SAN FRANCISCO (Reuters) - Top European software company SAP AG plans to buy Ariba Inc in a deal valuing the business and commerce network company at $4.3 billion, its latest maneuver against Oracle in the fast-growing Internet-based computing market.
SAP is taking aim at Oracle, the world’s No. 2 maker of business management software, as they vie with Salesforce.com Inc in the multibillion dollar cloud-computing services market, one of the industry’s hottest area of growth.
Shares in Ariba, which were halted briefly, leapt 20 percent to SAP’s offer price of about $45 per share.
“This deal puts them more on the radar screen and gives them another big customer base they can sell additional services into. These are not inexpensive moves but it signals they are really tilting more toward the cloud,” said Evercore analyst Kirk Materne.
SAP’s announcement comes just weeks before Oracle CEO Larry Ellison is due to announce the Silicon Valley company’s latest cloud software strategy, on June 6.
The $45-per-share offer for Ariba, a darling of the first dotcom boom that has since reinvented itself as a major networking and online commerce software developer, values Ariba at 6.9 times expected 2013 revenue, according to Roth Capital Partners.
Salesforce.com trades around 5.5 times expected revenue.
The purchase of Sunnyvale, California-based Ariba would be the latest in a string of acquisitions by German technology company SAP to help fuel its revenue growth and expand its cloud computing business.
SAP said it expected the deal, already approved by Ariba’s board, to close in the third quarter.
But Cross Research analyst Richard Williams said that since many of Ariba’s customers use Oracle services, there is good reason -- and precedence -- to expect the U.S.-based Oracle to make a rival bid.
In 2005, Oracle snatched retail software maker Retek away from SAP after a bidding war that reached $630 million.
“Strategically it’s a valuable asset and would disadvantage Oracle if SAP were to close the deal, so I can see a case for why Oracle would feel the need to enter into the bidding to protect its own potential growth opportunities,” Williams said.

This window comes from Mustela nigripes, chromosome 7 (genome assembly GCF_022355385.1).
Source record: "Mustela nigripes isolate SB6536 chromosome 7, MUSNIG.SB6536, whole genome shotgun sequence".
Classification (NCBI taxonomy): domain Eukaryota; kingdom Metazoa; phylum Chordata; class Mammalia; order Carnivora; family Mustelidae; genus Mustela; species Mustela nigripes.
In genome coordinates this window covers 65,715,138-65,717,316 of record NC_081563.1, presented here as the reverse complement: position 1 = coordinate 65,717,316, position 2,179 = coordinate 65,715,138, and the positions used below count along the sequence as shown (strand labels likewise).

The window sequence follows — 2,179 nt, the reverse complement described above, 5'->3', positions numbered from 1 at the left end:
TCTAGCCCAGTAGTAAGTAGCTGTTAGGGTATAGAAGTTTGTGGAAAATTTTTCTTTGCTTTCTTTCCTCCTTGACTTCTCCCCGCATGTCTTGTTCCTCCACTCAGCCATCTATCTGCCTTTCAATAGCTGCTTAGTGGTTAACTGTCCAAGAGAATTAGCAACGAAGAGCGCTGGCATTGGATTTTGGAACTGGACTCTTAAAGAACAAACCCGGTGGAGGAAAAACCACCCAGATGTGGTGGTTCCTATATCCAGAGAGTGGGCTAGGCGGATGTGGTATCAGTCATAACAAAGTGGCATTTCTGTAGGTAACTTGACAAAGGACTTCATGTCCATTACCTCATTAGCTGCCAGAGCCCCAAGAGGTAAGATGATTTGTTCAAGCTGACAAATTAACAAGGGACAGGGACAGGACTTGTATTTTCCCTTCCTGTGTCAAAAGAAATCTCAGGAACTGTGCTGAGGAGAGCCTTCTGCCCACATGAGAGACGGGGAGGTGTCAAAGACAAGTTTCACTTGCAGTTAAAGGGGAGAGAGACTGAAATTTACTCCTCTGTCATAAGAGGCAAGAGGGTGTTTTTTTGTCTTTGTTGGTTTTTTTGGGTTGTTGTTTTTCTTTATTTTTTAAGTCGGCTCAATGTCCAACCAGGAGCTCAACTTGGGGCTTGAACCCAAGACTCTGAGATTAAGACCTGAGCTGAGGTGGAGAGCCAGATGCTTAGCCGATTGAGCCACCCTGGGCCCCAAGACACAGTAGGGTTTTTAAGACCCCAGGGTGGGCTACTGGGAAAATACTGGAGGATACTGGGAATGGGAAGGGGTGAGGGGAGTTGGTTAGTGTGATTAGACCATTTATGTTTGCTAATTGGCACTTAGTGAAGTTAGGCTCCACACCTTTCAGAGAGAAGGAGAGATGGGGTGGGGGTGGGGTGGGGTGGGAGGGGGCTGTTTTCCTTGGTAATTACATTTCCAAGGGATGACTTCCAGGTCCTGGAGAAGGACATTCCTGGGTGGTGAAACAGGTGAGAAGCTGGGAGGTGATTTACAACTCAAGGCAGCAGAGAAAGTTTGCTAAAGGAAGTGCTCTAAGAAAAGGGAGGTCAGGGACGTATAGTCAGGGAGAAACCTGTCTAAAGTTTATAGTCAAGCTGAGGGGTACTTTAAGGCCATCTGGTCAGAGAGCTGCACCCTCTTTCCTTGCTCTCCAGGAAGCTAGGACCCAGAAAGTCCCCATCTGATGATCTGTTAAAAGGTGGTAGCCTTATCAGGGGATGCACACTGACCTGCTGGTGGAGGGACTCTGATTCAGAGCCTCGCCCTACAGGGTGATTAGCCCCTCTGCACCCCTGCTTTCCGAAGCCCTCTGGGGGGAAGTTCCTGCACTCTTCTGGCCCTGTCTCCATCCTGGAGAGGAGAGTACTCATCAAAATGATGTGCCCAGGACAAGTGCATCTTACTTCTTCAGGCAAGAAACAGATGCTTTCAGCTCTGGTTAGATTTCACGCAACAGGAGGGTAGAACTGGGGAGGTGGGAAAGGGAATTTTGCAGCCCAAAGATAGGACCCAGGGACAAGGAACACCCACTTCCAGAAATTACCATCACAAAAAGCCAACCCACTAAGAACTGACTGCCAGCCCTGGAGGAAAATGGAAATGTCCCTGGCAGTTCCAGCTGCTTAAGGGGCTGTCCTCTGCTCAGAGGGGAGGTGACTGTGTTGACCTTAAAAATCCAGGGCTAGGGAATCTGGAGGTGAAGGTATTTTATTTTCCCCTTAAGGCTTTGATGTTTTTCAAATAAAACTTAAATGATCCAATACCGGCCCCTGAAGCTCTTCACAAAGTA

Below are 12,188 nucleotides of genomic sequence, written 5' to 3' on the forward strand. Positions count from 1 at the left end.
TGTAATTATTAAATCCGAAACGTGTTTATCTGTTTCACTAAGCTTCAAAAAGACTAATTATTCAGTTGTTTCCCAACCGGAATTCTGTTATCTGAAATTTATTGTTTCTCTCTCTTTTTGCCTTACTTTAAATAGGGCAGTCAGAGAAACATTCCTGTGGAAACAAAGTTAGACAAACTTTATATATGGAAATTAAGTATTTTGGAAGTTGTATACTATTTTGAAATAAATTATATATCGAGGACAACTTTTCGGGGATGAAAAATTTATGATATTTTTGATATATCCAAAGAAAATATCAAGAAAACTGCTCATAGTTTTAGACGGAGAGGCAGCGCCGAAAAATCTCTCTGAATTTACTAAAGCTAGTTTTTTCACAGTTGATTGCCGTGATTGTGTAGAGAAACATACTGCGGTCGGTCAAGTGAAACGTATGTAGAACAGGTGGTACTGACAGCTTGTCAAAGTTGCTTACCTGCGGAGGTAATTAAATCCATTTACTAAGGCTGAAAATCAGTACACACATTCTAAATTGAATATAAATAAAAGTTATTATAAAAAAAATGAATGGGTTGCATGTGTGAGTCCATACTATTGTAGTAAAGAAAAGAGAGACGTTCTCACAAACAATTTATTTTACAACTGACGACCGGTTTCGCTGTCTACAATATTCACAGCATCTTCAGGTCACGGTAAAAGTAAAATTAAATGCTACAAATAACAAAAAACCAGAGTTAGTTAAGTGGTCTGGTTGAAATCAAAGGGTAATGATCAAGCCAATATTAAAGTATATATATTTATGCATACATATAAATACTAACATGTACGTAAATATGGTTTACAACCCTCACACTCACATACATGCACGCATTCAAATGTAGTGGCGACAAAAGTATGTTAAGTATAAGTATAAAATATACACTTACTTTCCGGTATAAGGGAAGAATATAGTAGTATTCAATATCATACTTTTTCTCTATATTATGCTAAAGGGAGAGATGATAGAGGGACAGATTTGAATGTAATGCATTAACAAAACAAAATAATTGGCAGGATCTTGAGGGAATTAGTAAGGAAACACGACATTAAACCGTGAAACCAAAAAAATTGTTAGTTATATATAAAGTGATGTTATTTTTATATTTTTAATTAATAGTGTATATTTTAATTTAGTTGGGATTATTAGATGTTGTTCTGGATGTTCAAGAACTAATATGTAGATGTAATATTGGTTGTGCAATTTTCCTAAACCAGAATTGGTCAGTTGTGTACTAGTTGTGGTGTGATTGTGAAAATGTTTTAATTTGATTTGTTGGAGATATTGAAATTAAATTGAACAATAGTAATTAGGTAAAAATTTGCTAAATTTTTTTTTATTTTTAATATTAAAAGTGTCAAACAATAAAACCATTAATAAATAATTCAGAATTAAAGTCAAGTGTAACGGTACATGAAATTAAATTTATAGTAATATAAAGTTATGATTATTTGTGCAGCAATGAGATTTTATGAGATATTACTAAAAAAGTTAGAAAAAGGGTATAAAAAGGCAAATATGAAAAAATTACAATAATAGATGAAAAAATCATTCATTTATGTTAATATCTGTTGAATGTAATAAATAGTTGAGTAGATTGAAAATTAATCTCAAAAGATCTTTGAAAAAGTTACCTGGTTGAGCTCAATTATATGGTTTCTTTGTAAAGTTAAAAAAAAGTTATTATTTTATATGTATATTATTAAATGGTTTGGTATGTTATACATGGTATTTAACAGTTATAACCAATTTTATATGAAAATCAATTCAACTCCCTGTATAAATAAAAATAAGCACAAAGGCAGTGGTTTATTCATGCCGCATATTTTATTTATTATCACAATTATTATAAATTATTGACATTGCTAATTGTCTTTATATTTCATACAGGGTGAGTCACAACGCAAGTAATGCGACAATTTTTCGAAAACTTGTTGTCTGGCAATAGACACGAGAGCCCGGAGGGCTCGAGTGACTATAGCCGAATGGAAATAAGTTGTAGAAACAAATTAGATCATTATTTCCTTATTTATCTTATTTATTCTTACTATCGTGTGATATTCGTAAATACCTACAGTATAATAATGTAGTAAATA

Cloud computing refers to providing software, storage, computing power and other services to customers from remote data centers over the Web.
Oracle and SAP are locking horns as both transform themselves into major players in the cloud and reduce their reliance on traditional business software. SAP’s purchase of Web-based software company SuccessFactors Inc, announced late last year, was seen as accelerating their running battle.
In February, Oracle increased its bet on cloud computing by agreeing to purchase Taleo Corp, a maker of Web-based software for recruiting employees, for about $1.9 billion.
SAP’s deal puts Ariba’s enterprise value at about $4.3 billion. Enterprise value is market capitalization plus debt and other considerations.
Demand for cloud-based software is rising rapidly because the approach allows companies to start using new programs faster and at lower cost than traditional products that are installed at a customer’s own data center.
SAP intends to integrate Ariba into Hana, a business intelligence tool to help companies analyze large quantities of data quickly. Hana came to market last year and generated 160 million euros in sales through the end of 2011, surpassing SAP’s own expectations of 100 million euros.
“We are looking forward to optimizing Ariba so it can be used in real-time. This is a new category of the cloud. We want to accelerate the platform for collaboration between companies,” SAP co-chief executive Jim Hagemann Snabe said on a conference call.
SAP said its transaction would be funded from its free cash and a 2.4 billion euro ($3.06 billion) term loan facility.
The European company also said it would consolidate its cloud-based supplier assets under Ariba, which would continue to operate as an independent business.
Ariba shares closed up 19.2 percent to $44.87 on Nasdaq on Tuesday, suggesting investors expect the deal to be completed around that price. ($1 = 0.7838 euros)
Additional reporting by Jim Finkle in Boston and Sayantani Ghosh in Bangalore; Editing by Viraj Nair, Carol Bishopric, David Gregorio, Phil Berlowitz and Bob Burgdorfer